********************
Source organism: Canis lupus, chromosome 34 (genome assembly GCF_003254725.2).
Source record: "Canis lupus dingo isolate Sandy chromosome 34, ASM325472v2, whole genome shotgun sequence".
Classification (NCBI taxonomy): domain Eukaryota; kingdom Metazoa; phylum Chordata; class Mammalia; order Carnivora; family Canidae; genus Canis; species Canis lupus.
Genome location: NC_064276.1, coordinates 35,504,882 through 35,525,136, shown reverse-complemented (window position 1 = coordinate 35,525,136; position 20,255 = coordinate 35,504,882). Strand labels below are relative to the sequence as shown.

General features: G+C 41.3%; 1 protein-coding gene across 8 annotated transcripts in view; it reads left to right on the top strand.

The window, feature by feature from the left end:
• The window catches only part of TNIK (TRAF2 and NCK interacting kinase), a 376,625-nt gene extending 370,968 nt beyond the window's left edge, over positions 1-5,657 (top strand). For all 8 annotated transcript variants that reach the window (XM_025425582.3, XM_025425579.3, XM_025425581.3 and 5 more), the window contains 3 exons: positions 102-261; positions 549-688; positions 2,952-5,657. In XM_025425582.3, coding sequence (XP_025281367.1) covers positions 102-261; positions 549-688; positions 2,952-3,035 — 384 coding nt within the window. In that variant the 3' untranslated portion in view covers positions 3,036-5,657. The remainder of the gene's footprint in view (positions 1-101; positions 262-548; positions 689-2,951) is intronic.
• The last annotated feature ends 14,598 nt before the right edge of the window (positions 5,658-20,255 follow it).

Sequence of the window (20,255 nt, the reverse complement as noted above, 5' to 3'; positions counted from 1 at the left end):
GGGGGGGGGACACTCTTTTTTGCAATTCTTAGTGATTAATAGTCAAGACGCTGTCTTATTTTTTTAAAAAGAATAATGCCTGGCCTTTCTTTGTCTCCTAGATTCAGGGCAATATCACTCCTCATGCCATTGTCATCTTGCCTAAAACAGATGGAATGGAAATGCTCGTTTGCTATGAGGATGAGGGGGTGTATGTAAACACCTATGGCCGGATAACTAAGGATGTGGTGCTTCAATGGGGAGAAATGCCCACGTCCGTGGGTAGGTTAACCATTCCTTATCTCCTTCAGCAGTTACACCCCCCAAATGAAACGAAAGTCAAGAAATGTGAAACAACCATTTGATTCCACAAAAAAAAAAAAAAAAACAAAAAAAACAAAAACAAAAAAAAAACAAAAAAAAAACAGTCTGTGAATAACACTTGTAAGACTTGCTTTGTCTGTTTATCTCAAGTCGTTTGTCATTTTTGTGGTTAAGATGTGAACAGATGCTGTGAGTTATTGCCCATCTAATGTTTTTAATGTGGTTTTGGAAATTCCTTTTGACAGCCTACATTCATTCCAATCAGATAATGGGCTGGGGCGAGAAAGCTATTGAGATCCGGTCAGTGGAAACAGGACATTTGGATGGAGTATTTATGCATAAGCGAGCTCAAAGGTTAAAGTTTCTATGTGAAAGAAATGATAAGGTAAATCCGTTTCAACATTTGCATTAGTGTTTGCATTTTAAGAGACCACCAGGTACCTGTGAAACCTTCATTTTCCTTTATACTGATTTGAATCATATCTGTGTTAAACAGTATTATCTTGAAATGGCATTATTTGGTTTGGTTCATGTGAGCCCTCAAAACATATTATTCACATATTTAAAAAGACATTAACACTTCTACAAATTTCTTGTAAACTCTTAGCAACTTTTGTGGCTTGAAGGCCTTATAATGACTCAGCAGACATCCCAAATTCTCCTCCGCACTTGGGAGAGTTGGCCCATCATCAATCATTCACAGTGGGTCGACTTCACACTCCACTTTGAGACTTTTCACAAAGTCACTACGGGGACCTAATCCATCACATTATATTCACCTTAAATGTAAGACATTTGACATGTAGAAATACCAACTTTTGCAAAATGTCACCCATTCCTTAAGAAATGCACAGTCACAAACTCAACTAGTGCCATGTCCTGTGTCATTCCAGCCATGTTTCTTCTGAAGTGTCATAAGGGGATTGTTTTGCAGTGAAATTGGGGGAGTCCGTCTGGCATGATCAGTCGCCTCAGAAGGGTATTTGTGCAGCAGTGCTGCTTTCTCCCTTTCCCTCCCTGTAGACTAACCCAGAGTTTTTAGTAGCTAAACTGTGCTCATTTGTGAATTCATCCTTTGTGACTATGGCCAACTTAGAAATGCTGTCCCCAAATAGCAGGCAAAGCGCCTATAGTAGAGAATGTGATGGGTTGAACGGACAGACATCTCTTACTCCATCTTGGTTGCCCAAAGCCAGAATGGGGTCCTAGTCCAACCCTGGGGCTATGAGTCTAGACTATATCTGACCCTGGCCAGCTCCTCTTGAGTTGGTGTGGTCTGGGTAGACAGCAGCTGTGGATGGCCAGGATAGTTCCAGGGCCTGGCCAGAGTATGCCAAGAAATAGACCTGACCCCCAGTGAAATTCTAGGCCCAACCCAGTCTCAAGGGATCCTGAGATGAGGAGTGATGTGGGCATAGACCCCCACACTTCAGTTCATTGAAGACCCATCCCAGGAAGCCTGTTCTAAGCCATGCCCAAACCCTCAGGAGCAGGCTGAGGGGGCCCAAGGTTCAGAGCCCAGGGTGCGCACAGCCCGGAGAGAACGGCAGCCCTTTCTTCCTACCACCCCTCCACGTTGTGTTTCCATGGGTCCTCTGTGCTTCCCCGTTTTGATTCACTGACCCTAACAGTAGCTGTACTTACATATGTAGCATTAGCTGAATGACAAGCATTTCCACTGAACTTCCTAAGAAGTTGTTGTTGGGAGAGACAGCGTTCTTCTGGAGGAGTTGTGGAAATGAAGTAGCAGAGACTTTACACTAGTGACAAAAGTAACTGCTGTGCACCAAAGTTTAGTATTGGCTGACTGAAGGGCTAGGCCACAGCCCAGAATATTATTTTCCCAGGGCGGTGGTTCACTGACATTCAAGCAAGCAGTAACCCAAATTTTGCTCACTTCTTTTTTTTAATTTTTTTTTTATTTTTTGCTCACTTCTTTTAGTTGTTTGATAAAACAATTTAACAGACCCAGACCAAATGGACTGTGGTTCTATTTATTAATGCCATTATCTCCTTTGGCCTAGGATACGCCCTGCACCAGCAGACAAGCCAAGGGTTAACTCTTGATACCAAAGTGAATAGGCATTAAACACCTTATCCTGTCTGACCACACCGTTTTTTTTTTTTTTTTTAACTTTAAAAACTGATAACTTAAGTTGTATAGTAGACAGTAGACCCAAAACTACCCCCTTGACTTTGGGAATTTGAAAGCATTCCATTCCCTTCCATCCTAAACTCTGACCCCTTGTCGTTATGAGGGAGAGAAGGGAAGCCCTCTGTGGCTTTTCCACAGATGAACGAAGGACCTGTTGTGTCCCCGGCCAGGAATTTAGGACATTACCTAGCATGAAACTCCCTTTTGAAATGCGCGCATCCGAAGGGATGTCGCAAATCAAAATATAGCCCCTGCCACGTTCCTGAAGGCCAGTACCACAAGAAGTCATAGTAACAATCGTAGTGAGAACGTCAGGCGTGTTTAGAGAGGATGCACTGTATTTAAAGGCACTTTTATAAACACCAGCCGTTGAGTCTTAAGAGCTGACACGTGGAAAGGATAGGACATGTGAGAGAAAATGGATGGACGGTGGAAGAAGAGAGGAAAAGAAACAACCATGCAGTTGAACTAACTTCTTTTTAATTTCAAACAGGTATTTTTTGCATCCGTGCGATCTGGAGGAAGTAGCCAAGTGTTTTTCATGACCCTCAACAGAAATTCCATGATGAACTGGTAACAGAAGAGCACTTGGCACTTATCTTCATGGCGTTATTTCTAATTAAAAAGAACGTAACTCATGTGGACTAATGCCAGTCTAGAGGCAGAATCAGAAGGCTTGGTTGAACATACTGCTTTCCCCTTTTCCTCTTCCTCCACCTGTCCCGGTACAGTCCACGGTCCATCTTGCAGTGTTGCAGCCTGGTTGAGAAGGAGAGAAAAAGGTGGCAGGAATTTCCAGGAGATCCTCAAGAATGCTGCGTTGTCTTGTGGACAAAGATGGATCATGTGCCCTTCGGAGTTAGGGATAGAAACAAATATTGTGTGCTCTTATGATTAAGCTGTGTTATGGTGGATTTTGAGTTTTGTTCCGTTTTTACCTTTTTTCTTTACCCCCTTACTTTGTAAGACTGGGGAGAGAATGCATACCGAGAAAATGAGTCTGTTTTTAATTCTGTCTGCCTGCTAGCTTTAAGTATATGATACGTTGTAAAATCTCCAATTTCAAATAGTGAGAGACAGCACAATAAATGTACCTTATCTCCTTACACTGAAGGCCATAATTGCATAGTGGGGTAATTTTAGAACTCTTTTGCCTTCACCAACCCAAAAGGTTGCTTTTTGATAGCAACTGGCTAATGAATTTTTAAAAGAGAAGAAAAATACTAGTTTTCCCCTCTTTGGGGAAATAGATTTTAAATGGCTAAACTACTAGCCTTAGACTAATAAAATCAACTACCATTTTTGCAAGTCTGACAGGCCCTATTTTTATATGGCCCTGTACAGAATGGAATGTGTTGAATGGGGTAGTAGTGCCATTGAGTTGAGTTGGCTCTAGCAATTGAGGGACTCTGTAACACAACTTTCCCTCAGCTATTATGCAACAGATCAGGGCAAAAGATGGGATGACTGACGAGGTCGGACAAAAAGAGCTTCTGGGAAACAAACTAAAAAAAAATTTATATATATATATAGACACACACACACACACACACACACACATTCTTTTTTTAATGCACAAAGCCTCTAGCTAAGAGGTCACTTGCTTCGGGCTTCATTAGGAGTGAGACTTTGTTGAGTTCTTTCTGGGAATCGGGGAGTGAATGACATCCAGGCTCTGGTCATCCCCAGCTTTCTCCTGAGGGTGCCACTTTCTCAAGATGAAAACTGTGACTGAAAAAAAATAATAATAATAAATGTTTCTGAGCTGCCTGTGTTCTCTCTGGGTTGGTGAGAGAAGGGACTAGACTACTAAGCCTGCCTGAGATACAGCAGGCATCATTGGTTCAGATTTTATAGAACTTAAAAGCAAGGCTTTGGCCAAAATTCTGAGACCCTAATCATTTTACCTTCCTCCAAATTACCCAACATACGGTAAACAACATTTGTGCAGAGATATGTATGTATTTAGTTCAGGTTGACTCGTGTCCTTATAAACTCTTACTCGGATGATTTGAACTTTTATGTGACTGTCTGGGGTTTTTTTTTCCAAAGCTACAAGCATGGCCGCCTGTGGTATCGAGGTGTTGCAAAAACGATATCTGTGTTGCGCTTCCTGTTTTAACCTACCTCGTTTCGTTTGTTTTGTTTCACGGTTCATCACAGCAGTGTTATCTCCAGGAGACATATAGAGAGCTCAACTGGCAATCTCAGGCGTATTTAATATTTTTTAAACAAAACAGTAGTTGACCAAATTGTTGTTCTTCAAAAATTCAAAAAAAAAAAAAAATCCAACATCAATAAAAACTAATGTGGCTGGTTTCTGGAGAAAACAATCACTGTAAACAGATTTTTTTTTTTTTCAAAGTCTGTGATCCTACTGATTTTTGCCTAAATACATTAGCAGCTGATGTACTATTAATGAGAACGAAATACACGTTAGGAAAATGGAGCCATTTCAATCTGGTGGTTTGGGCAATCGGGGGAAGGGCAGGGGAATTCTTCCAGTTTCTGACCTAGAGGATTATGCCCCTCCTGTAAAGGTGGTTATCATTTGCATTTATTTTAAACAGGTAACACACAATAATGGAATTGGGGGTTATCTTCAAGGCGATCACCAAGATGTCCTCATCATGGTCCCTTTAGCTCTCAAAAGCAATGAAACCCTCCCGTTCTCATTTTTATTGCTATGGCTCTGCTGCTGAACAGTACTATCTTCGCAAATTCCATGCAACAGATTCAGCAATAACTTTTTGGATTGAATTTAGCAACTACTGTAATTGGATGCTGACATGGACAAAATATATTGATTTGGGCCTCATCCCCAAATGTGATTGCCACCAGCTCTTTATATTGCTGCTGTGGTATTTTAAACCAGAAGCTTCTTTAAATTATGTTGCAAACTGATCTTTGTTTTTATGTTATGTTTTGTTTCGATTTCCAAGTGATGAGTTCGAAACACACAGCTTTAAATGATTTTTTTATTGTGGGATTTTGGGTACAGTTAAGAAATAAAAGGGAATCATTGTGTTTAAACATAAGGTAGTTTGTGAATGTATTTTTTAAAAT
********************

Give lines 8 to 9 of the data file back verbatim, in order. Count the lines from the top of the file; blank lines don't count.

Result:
• The last annotated feature ends 14,598 nt before the right edge of the window (positions 5,658-20,255 follow it).

Sequence of the window (20,255 nt, the reverse complement as noted above, 5' to 3'; positions counted from 1 at the left end):